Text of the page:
Monday, 24 March 2008

The Courtyard in August

If you look out of your aircraft window as the plane taxis across the Roissy tarmac, you will see the rabbits – hundreds of them, burrowing in the earth next to the runway. Nell Marchand – an English chief purser at Air France, gazes at the rabbitsas her flight arrives from Tokyo but she doesn’t see them. Nell is worried. Nell is always worried and today her worries are about the summer heat, moving house and betrayal.Paris is too warm, Tokyo was too warm- she has just flown over her native England and noticed with a gnawing anxietythat it is parched and brown. Nell has always preferred places to people and this gradual transformation of the world that she has flown around for years terrifies her. Nell is also concerned about her approaching move from Chantilly to Provence where her pilot husband, Luc, wants to spend his retirement. Nell, who rarely sees her husband is anxious about that retirement. But within days of the Tokyo flight, Luc is hi-jacked while flying a cargo plane carrying several hundred cans of baked beans, fifty containers of oversized women’s underwear and a lone dolphin. The dolphin’s handlers are believed to be responsible for the crime. “Return our relatives to the seas” is the slogan of these ecological terrorists. With the house in Chantilly already sold and the purchase of the new home in Provence puzzlingly cancelled by Luc, Nell is left to wait out the sizzling summer alone in his old bachelor flat on the Paris courtyard.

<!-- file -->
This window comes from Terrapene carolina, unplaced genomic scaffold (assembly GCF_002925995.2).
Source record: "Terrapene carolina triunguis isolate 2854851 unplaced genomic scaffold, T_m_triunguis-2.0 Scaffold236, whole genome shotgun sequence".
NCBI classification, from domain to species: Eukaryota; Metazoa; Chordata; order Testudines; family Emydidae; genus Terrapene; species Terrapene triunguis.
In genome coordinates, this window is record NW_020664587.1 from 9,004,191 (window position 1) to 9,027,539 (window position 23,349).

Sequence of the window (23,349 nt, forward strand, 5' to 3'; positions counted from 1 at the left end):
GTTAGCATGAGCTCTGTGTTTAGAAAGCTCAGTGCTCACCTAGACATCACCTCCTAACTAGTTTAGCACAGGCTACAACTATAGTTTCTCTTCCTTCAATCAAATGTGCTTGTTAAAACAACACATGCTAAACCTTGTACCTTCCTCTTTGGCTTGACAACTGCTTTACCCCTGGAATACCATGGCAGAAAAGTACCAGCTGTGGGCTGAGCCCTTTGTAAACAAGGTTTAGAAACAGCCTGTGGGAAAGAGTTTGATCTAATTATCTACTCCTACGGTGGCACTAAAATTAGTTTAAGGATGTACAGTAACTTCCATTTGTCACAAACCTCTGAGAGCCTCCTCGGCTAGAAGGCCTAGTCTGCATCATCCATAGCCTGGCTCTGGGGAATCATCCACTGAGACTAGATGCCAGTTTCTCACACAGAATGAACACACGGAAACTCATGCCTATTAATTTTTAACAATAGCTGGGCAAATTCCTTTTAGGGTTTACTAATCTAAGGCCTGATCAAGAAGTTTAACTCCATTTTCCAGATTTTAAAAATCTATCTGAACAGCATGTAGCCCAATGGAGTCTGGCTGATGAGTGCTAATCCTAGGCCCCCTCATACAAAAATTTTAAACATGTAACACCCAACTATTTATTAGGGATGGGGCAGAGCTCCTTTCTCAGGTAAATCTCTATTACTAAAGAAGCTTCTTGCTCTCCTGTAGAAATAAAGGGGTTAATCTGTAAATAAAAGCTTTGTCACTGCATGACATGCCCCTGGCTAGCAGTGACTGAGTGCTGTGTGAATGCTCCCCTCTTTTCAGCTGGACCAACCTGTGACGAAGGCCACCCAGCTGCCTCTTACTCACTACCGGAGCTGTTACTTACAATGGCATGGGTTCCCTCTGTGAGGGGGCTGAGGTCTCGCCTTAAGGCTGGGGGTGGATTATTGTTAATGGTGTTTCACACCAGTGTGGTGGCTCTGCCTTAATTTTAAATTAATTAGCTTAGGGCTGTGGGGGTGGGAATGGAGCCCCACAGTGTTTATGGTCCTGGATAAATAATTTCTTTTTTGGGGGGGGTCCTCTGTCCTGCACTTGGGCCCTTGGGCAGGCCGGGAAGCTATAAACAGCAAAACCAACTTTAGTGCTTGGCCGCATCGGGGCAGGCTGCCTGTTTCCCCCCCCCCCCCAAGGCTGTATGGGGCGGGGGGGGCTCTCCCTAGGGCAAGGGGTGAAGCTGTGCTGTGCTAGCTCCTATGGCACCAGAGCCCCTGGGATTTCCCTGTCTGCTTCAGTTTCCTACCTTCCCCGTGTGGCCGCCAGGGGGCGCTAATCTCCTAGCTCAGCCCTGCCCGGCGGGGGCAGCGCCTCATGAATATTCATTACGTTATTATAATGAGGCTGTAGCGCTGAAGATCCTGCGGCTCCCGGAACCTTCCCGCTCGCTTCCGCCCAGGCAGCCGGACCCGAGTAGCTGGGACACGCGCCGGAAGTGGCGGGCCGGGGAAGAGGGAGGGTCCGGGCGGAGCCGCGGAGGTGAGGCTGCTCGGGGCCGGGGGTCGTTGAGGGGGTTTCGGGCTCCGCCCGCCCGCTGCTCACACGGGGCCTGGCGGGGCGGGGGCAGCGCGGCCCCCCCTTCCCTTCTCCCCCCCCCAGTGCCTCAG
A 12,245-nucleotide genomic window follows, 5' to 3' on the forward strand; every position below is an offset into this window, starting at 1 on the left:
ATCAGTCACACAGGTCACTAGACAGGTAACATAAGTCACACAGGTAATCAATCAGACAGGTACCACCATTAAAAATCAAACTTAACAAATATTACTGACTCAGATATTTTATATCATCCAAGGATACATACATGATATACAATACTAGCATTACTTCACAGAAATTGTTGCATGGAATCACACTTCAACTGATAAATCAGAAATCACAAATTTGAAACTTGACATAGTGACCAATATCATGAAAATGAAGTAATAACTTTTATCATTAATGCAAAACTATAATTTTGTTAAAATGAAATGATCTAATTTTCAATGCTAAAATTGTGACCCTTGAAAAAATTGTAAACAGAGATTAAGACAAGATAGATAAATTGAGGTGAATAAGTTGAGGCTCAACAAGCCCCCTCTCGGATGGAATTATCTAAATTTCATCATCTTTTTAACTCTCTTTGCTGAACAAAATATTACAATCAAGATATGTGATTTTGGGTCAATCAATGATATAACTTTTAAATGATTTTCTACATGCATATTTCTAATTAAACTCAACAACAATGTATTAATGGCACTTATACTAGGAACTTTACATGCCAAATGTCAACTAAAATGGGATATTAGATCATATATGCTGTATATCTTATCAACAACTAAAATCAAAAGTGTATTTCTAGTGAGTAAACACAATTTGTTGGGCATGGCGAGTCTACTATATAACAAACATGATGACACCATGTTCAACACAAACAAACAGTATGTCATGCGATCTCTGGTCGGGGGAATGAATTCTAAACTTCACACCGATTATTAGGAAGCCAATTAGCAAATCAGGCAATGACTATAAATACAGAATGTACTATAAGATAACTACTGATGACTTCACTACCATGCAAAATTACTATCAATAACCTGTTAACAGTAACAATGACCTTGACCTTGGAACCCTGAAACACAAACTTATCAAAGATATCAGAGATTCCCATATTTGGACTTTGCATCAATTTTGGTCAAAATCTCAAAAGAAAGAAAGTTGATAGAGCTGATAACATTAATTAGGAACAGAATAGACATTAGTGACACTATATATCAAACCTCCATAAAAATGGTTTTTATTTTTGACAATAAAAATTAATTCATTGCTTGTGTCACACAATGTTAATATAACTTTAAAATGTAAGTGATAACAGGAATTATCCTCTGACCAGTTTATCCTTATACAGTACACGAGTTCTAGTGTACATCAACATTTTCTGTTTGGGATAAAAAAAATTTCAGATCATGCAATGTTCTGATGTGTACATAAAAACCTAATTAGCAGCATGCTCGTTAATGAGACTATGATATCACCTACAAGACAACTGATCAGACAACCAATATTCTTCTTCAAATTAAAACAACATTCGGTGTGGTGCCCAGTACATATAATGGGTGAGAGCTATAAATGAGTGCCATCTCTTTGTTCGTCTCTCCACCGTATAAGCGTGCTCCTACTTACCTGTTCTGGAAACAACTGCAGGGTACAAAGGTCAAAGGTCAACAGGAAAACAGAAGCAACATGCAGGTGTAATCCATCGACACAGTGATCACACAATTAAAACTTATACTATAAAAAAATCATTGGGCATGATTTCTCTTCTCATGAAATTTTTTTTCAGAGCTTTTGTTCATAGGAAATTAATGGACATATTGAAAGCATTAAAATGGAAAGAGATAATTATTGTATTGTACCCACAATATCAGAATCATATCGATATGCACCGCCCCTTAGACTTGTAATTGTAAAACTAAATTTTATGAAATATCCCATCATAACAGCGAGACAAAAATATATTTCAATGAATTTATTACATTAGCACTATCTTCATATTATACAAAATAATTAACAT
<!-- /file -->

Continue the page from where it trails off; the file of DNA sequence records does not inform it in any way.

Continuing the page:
She is drawn into the lives of her neighbours: prim, mysterious Mademoiselle Marina who plies her transsexual trade in the Bois de Boulogne at night; and carefree, careless Mort, the American TV weatherman whose failure to cover a hurricane has cost him his job. Back in England Nell’s father is terminally ill. As she flies back and forth between Roissy and Heathrow, Nell discovers that her father has been living a double life. And that her mother knew and seems to understand. A confused, unhappy Nell attempts to cope with these latest dramas as she has always coped: by reducing the whole, immmense baffling world down to a collection of small, routine tasks. But as the summer progresses, she learns that work and duty are not always enough. Faraway places are not always enough. And that whether she likes it or not, her destiny is entwined with transsexuals, an irritating American weatherman and those hundreds of rabbits out at Roissy…

Sunday, 23 March 2008

The Singing House

On the eve of her wedding, Rose Lorenzo is handed a ticket to the opera at Covent Garden by an eccentric stranger. The opera is Wagner's Tristan und Isolde.Listening to Wagner's ecstatic, deeply erotic music, Rose realizes that if she goes ahead with her sensible marriage to suitable Martin, everything she has heard in this music will be lost to her forever.


She cancels her wedding and agrees to drive Otto and his equally eccentric twin sister, Eva, on an operatic road trip to the great theatres of Europe. As they drive across a snowbound continent from La Scala in Milan to Venice to King Ludwig's castles in Bavaria, Rose meets and falls in love with Leo dalla Vigna - the greatest operatic bass in the world but a lonely, driven man still inextricably tied to his elusive and unstable wife who lives alone in their villa on Lake Como.

"Unashamedly romantic...crisp and witty," Hilary Mantel